Watching the Page File Size

Monitor the page file performance to get a feel for how it works under normal conditions, where normal means while running your usual collection of applications and your usual number of open windows and documents.

Start up all the programs you normally use (and perhaps a few extra, for good measure) and then watch System Monitor’s Process\Page File Bytes and Process\Page File Bytes Peak counters.

Changing the Paging File’s Location and Size

The page file is named Pagefile.sys and it’s stored in the root folder of the %SystemDrive%. Here’s how to change the hard disk that Windows XP uses to store the page file as well as the page file sizes:

1.
If necessary, defragment the hard disk that you’ll be using for the page file.

2.
Launch Control Panel’s System icon to display the System Properties dialog box.

3.
In the Advanced tab’s Performance group, click Settings to display the Performance Options dialog box.

4.
In the Advanced tab’s Virtual Memory group, click Change. Windows XP displays the Virtual Memory dialog box, shown in Figure 1.

Figure 1. Use the Virtual Memory dialog box to select a different hard disk to store the page file.


5.
Use the Drive list to select the hard drive you want to use.

6.
Select a page file size option:

Custom SizeActivate this option to set your own page file sizes using the Initial Size (MB) and Maximum Size (MB) text boxes. Ensure that Windows XP is able to dynamically resize the page file as needed by entering a maximum size that’s larger than the initial size.
System Managed SizeActivate this option to let Windows XP manage the page file sizes for you.
No Paging FileActivate this option to disable the page file on the selected drive.

Tip

If you want to move the page file to another drive, first select the original drive and then activate the No Paging File option to remove the page file from that drive. Select the other drive and choose either Custom Size or System Managed Size to add a new page file to that drive.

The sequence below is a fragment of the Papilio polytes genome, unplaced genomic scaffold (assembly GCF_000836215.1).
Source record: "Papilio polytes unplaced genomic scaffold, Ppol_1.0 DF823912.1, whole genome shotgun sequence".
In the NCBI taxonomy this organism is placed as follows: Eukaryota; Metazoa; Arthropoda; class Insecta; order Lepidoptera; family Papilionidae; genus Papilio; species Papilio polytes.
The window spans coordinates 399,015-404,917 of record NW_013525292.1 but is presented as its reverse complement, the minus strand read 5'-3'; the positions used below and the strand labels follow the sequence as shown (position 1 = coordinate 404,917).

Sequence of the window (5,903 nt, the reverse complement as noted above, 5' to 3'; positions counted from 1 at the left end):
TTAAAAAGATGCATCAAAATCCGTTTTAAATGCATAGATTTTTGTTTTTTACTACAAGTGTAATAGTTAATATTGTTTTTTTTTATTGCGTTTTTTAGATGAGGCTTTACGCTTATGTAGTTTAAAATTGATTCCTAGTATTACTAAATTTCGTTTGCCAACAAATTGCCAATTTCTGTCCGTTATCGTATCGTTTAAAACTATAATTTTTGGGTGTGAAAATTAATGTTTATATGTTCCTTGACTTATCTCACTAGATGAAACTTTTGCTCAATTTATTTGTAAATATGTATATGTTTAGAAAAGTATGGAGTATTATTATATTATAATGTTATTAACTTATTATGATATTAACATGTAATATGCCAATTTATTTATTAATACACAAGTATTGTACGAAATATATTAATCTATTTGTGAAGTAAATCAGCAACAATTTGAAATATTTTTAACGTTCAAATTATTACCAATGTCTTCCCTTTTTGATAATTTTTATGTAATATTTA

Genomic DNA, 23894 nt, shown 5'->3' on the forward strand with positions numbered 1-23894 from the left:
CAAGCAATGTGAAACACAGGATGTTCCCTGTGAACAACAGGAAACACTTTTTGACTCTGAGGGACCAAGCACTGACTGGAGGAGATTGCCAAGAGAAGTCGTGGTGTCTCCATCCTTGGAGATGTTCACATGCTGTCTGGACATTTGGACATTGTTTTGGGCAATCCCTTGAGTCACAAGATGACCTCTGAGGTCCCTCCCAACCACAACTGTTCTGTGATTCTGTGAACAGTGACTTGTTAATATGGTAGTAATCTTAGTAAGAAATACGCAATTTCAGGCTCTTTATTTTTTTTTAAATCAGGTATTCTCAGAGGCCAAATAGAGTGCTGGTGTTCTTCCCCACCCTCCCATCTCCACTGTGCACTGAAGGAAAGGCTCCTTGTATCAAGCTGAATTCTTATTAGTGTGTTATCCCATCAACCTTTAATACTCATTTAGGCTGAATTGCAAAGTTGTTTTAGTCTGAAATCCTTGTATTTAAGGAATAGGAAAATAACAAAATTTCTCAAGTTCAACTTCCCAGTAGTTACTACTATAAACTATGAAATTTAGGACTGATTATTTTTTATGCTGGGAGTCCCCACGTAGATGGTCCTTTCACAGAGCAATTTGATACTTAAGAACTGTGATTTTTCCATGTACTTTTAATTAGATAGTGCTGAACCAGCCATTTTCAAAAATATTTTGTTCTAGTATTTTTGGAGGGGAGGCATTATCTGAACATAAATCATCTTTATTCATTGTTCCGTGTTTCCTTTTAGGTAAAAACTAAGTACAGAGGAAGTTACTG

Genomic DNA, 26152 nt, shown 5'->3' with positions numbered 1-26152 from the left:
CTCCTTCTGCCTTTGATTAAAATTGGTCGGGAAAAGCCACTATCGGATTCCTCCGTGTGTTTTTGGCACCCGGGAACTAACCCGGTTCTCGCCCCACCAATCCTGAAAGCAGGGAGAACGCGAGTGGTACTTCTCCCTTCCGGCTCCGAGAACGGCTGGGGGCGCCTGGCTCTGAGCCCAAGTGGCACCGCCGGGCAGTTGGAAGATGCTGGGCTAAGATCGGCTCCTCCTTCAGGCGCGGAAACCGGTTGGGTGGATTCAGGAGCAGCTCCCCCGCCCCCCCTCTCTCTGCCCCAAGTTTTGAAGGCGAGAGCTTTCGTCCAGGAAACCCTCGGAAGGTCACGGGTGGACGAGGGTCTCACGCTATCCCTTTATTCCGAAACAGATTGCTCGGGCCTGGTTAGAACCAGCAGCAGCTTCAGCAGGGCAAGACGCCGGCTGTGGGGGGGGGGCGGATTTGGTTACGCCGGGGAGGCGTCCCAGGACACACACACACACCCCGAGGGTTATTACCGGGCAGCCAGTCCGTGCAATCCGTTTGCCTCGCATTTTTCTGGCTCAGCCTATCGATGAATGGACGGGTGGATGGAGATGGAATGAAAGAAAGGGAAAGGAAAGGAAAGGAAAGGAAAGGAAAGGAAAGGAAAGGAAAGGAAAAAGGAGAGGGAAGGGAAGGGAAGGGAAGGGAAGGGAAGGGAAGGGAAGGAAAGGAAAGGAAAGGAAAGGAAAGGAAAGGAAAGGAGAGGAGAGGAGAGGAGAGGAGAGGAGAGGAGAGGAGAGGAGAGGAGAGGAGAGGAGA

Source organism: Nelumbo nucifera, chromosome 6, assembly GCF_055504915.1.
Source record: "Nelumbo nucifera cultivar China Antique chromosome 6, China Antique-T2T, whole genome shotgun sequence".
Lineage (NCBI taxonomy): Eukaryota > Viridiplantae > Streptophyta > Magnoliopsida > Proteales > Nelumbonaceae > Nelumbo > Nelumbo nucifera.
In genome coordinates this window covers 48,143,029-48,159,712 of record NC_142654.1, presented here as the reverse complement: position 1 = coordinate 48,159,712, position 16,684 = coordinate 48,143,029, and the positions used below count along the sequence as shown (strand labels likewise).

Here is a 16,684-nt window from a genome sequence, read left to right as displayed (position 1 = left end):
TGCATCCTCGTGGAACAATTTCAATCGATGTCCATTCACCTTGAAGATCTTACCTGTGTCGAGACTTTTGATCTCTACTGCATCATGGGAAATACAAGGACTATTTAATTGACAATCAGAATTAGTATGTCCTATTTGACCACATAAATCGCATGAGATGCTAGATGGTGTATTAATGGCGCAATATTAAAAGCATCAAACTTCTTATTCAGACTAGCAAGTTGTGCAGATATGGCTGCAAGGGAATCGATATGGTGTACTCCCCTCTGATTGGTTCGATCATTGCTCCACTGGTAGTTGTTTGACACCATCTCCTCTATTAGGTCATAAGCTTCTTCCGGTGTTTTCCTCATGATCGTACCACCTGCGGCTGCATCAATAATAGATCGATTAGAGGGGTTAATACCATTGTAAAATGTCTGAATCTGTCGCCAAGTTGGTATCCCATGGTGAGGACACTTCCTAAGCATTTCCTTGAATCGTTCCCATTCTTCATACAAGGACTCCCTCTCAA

Tip

If you want to split the page file over a second drive, leave the original drive as is, select the second drive, and choose either Custom Size or System Managed Size to create a second page file on that drive.

7.
Click Set.

Exit all the dialog boxes. If you changed the drive or if you decreased either the initial size or the maximum size, you need to restart your computer to put the changes into effect.

Defragmenting the Page File

As Windows XP dynamically sizes the page file, it’s possible that it can become fragmented, resulting in a small performance hit. Windows XP manipulates the page file in relatively large blocks, so fragmentation rarely occurs. However, if you’re looking to eke out every last drop of performance on your machine, you should probably ensure that the page file is defragmented.

Tip

To determine whether the page file is defragmented, run Disk Defragmenter and analyze the partition that contains the page file. View the analysis report and, in the Volume Information list, find the Pagefile Fragmentation item. The Total Fragments value tells you the number of fragments used by the page file.


Unfortunately, Windows XP Disk Defragmenter tool does not defragment the page file. To accomplish this, you have to temporarily move or disable the page file. Here are the steps to follow:

1.
Display the Virtual Memory dialog box as described in the previous section.

2.
You have two ways to proceed:

  • If you have a second hard drive on your system, first set up a page file on the other hard drive using the same initial and maximum values of the original page file. Then select the original drive and reduce the initial and maximum sizes to 0 for the page file.

  • If you have only one hard drive, activate No Paging File to disable the page file.

3.
Restart your computer.

4.
Defragment the hard drive that contained the original page file.

5.
Display the Virtual Memory dialog box and restore the original page file settings.

6.
Restart your computer.